February 2020 E-Mail Update
Here is our 02/10/2020 e-mail update. The newsletter is sent after the statistics for the preceding month have been posted on the Board of Realtors website. You can find previous newsletters by visiting www.stott.com/news.
The January median sales price for single-family homes was $770,000 (0.3% higher than January 2019) and for condos was $429,000 (7.5% higher than January 2019). Demand for homes in the form of sales and pending sales are significantly higher than last year when the Federal Reserve (Fed) had been raising interest rates. Demand has been strengthening as the three quarter point reductions in the federal funds rate last year took effect. The supply of homes remains tight. There are currently 2.6 months of inventory of single-family homes and 3.5 months of inventory of condos. Signs of a slowing real estate market have faded over the past six months.
A tragic landlord-tenant dispute in the Diamond Head neighborhood resulted in death of two police officers, the landlord, and the tenant. The tenant also allegedly set the house on fire burning the structure to the ground and destroying six other houses. While the circumstances are extreme, it highlights the potential danger landlords place themselves and their neighbors in when failing to follow some common-sense guidelines. The landlord took three actions that we have recommended avoiding in our newsletters. The landlord allowed a handyman to stay at the property for free in exchange for maintenance on the home. The landlord continued to allow the tenant to live on the property despite the tenant barricading himself in the property four years beforehand when police came to the residence to arrest the tenant for assaulting a neighbor and after seven temporary restraining orders were filed against the tenant by four neighbors. And finally, the landlord tried to handle the eviction herself when she finally wanted the tenant to move. The tenant, who neighbors claim was mentally ill and had nowhere to go, erupted in a fit of rage that resulted in four deaths, the destruction of seven houses, and left at least eleven people homeless.
There are many landlords that manage their own properties successfully and they follow the same rules and processes of professional property managers. First and foremost, they charge market rent for their properties. Asking a tenant to leave is rarely a big deal when that tenant can quickly find another similar rental property for the same rent. Carefully screening tenants through credit checks, seeking references from previous landlords, and verifying the tenants have sufficient income to cover the rent helps avoid future evictions. And finally, when an eviction is necessary, hire professional process servers or the sheriff to serve and physically remove the tenants from the premises. If the landlord lives on the property and has been threatened by the tenant, then the landlord should seriously consider moving away temporarily until the eviction is complete. The tragic death of a landlord is not a one-off event. Another landlord-tenant dispute involving an eviction in Kauai last year resulted in the landlord’s murder. Well-run businesses stress the safety of their customers and employees first and managing a rental property is no different.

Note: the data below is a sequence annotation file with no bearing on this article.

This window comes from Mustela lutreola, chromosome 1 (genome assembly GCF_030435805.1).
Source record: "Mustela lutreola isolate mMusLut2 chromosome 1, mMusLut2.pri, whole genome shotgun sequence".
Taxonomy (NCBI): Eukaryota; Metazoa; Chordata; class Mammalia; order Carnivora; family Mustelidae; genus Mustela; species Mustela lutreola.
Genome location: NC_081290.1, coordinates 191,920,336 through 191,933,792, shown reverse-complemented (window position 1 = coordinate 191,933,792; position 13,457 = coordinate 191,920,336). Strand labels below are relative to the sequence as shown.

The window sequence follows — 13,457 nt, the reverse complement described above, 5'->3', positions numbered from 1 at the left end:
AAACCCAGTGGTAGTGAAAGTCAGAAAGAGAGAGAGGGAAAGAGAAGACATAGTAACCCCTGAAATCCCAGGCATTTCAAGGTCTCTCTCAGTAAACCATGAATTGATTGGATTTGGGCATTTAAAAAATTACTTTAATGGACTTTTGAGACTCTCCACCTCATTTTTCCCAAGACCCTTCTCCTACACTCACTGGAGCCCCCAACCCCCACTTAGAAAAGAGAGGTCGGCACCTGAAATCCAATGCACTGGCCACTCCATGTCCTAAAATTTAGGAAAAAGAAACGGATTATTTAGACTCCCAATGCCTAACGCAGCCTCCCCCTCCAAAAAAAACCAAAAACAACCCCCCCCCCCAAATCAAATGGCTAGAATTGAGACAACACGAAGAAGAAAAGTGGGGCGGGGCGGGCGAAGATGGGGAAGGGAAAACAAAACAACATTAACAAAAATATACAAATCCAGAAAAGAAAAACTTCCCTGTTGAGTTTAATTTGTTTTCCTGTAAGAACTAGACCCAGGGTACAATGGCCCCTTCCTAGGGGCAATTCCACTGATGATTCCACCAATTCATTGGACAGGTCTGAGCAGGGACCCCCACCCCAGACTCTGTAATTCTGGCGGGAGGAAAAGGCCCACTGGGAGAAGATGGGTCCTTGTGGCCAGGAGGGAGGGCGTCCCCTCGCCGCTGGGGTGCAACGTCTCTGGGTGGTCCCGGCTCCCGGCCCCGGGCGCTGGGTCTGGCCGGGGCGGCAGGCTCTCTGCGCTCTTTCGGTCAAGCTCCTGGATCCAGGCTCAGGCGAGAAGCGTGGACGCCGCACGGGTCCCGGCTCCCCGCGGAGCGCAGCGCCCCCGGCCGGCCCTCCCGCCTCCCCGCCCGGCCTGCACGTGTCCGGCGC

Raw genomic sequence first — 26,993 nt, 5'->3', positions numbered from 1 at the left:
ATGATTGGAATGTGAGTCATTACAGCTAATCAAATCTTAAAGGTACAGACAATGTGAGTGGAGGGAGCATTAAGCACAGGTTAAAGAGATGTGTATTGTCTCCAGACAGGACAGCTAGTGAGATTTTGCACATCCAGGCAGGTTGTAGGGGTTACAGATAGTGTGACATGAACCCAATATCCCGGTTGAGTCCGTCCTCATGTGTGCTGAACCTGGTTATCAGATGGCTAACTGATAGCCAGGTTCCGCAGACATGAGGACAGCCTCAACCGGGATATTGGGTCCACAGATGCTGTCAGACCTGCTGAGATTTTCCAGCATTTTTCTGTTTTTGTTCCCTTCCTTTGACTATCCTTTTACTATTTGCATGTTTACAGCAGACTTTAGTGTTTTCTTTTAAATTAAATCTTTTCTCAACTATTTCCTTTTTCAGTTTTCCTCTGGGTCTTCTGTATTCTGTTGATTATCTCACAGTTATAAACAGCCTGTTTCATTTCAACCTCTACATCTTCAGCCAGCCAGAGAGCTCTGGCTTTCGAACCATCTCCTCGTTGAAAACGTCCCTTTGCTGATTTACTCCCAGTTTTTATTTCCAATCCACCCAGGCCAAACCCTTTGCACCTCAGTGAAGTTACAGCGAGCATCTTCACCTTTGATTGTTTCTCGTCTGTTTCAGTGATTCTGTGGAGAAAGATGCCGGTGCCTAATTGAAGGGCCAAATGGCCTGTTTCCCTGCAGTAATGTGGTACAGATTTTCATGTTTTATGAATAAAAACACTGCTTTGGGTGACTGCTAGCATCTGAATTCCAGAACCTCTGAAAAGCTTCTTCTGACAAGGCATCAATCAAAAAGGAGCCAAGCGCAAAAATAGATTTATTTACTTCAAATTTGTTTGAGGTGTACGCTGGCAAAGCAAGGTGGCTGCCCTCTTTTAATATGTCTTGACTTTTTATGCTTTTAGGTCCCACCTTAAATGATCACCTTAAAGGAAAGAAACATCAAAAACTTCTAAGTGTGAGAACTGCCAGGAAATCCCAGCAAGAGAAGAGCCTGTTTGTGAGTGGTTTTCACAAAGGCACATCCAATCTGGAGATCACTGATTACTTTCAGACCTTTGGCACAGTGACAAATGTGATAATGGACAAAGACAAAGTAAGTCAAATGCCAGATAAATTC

Hawaii’s housing shortage is unlikely to get any better according to another state study. Hawaii needs to build 50,156 new homes over the next five years and only a small fraction of that number will likely be built. A similar study conducted three years ago called for 60,000 homes and the only reason that the number has shrunk is due to Hawaii’s population shrinking due to outward migration. Hawaii averaged about 5,600 new homes before 2008, averaged 2,800 new homes from 2011 through 2014, and 2,675 homes from 2014 to 2017. Fewer new homes have been built recently and that trend is expected to continue through 2030. The upward pressure on prices (both rents and sales prices) due to a lack of supply has caused nearly 7,000 Oahu residents to become homeless in 2019. Governor David Ige pointed out that an average of 616 homeless people per month were placed in permanent housing in 2019 yet failed to acknowledge that the state is barely keeping up.
A major reason for the housing shortage on Oahu is the failure of the Department of Planning and Permitting (DPP) according to the latest city audit released on January 6th. The issues summarized by the auditor include that DDP has excessive review times and lax controls that allow private companies to “game” its appointment system, disadvantaging others. It takes DPP an average of 108 days to approve a residential permit; 157 days for approve a small commercial project (under $50,000), 206 days for a medium commercial project ($50,000 to $999,999), and 432 days for larger commercial projects, ($1 million to $10 million). The audit found that three applicants representing one company booked 21% of the total appointment slots during a thirteen-month period between January 2018 and April 2019.
Several local articles discussed migration in January and some numbers are worth paying attention to. A recent report by the rental website and database Apartment List highlighted that 30% of Honolulu county renters are looking to move from the state. Stott Property Management, LLC recently received two notices from renters that are breaking their lease to pursue opportunities in the Continental United States. Another article by the Honolulu Star Advertiser highlighted migration patterns on Oahu and traffic appears to be a major issue based on a poll of 2,140 random households. 85% Ewa residents want to move elsewhere and 49% of those want to move to East Honolulu. Ironically 75% of East Oahu residents want to move and 50% want to move to Urban Honolulu. The two areas were residents want to stay are Urban Honolulu (75%) and Windward Oahu (68%). A likely factor with people wanting to stay in Windward Oahu is that three major highways lead into Honolulu (Pali Highway, Likelike Highway, and H-3).
The Department of Housing and Urban Development released updated guidance regarding service animals and assistance animals. The document identifies best practices for property managers and landlords including questions that landlords may ask, documentation that may be asked for, documentation that may not be sufficient (internet certificates for example), and a series of steps in determining if the information provided is sufficient to identify the animal as a service animal or assistance animal. A link to the guidance is provided below.